I just learned about the apparently undocumented
\K behavior in Ruby regex (thanks to this answer by anubhava). This feature (possibly named Keep?) also exists in PHP, Perl, and Python regex flavors. It is described elsewhere as “drops what was matched so far from the match to be returned.”
"abc".match(/ab\Kc/) # matches "c"
Is this behavior identical to the positive lookbehind marker as used below?
"abc".match(/(?<=ab)c/) # matches "c"
If not, what differences do the two exhibit?
It’s easier to see the difference between
(?<=...) with the
A lookbehind is a zero-width assertion that doesn’t consume characters and that is tested (backwards) from the current position:
> "abcdefg".scan(/(?<=.)./) => ["b", "c", "d", "e", "f", "g"]
The “keep” feature
\K (that isn’t an anchor) defines a position in the pattern where all that was matched so far by the pattern on the left is removed from the match result. But all characters matched before the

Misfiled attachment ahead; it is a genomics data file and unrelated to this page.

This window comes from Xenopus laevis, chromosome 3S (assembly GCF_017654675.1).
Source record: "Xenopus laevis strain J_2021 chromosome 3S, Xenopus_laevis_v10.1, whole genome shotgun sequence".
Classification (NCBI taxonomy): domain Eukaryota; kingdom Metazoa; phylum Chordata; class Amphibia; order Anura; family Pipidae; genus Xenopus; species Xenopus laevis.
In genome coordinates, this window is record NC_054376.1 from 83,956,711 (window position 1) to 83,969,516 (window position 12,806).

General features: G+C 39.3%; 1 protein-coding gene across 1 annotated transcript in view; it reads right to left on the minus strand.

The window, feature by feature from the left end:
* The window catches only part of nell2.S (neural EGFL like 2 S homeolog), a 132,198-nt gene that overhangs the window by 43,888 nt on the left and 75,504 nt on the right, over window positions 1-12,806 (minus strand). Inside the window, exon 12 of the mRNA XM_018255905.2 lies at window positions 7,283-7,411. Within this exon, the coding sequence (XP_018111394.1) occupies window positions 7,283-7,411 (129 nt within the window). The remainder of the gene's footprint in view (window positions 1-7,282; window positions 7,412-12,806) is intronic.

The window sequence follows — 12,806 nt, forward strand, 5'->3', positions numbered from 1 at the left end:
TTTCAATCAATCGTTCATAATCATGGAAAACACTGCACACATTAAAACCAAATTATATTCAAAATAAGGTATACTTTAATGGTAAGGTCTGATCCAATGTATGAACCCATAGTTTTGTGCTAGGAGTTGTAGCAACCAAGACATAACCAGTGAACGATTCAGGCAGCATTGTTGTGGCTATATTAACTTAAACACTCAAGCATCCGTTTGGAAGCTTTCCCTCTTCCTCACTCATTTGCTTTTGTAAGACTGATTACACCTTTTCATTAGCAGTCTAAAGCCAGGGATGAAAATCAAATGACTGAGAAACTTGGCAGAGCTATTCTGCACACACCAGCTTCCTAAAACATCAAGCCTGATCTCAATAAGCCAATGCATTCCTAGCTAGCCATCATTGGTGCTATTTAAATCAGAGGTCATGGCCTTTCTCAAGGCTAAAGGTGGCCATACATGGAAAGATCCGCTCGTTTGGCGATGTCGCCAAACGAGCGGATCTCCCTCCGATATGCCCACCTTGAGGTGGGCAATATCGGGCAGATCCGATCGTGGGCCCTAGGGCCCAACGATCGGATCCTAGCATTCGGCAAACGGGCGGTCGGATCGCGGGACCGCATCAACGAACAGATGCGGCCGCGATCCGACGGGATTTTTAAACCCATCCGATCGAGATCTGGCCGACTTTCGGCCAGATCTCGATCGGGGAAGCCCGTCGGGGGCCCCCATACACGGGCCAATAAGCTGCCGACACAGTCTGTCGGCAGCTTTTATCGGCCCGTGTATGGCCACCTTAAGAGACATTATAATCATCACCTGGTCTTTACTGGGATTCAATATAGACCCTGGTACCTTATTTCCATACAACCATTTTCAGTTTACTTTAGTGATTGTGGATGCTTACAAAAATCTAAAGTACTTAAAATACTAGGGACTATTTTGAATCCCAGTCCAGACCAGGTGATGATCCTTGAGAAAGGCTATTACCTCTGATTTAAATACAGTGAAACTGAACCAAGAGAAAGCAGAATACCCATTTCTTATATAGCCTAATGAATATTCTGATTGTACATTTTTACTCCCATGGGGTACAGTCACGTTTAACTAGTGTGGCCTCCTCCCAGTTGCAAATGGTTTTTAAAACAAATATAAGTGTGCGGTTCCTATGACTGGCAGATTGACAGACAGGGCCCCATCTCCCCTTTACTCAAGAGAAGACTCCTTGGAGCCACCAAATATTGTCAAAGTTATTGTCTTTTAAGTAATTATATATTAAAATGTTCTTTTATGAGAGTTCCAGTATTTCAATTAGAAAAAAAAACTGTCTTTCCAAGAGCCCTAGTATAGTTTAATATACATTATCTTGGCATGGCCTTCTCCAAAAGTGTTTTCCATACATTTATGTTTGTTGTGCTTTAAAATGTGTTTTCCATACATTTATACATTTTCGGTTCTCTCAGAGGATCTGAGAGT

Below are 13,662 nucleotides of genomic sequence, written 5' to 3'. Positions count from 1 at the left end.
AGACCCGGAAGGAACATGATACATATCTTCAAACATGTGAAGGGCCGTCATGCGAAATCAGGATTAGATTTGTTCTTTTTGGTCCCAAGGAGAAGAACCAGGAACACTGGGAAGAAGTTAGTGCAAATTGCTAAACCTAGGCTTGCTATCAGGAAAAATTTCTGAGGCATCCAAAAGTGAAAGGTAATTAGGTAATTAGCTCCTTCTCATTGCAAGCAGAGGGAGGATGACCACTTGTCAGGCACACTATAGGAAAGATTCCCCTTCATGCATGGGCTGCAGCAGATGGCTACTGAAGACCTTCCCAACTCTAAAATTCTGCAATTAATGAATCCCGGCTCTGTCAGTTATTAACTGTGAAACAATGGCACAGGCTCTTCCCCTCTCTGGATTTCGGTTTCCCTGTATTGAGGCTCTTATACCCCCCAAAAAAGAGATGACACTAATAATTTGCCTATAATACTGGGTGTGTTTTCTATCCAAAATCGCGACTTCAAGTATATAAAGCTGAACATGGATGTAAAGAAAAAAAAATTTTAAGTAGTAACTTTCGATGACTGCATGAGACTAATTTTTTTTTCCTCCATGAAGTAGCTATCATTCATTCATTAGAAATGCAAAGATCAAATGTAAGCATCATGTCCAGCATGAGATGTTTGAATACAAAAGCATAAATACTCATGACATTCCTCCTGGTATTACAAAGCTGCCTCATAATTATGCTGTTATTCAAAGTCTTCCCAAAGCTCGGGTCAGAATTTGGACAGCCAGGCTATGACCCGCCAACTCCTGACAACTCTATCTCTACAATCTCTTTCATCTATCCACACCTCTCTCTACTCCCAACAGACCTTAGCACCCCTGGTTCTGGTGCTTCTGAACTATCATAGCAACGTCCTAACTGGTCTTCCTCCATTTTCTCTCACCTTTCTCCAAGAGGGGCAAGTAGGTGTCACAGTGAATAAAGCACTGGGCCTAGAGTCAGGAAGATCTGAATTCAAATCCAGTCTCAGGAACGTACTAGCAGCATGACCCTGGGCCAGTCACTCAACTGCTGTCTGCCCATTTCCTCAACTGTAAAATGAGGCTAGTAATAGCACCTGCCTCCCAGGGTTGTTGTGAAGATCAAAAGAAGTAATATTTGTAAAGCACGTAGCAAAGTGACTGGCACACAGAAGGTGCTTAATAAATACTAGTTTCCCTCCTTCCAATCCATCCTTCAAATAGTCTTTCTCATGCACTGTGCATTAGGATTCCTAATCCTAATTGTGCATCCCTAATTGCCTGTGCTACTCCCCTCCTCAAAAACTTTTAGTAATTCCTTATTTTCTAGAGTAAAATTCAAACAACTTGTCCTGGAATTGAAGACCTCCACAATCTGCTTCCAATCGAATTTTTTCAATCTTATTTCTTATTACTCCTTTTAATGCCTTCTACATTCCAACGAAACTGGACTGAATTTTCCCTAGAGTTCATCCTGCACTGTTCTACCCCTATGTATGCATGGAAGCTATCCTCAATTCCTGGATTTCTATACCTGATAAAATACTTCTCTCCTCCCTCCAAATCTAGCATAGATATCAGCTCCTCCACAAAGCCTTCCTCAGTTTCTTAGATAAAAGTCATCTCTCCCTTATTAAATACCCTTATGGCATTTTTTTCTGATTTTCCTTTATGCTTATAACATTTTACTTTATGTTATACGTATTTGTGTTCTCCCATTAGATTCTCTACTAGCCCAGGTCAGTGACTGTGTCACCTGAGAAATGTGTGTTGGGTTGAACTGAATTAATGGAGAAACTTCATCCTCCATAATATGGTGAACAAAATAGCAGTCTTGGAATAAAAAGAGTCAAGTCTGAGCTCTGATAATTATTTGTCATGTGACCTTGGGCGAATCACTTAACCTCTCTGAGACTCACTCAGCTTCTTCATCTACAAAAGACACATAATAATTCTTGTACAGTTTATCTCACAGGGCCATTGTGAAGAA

\K are consumed, they just don’t appear in the result:
> "abcdefg".scan(/.\K./) => ["b", "d", "f"]
The behaviour is the same as without
> "abcdefg".scan(/../) => ["ab", "cd", "ef"]
except that the characters before the
\K are removed from the result.
One interesting use of
\K is to emulate a variable-length lookbehind, which is not allowed in Ruby (the same for PHP and Perl), or to avoid the creation of a unique capture group. For example
(?<=a.*)f. can be implemented using
> "abcdefg".match(/a.*\Kf./) => #<MatchData "fg">
An alternative way would be to write
/a.*(f.)/, but the
\K avoids the need to create a capture group.
Note that the
\K feature also exists in the python regex module, even this one allows variable-length lookbehinds.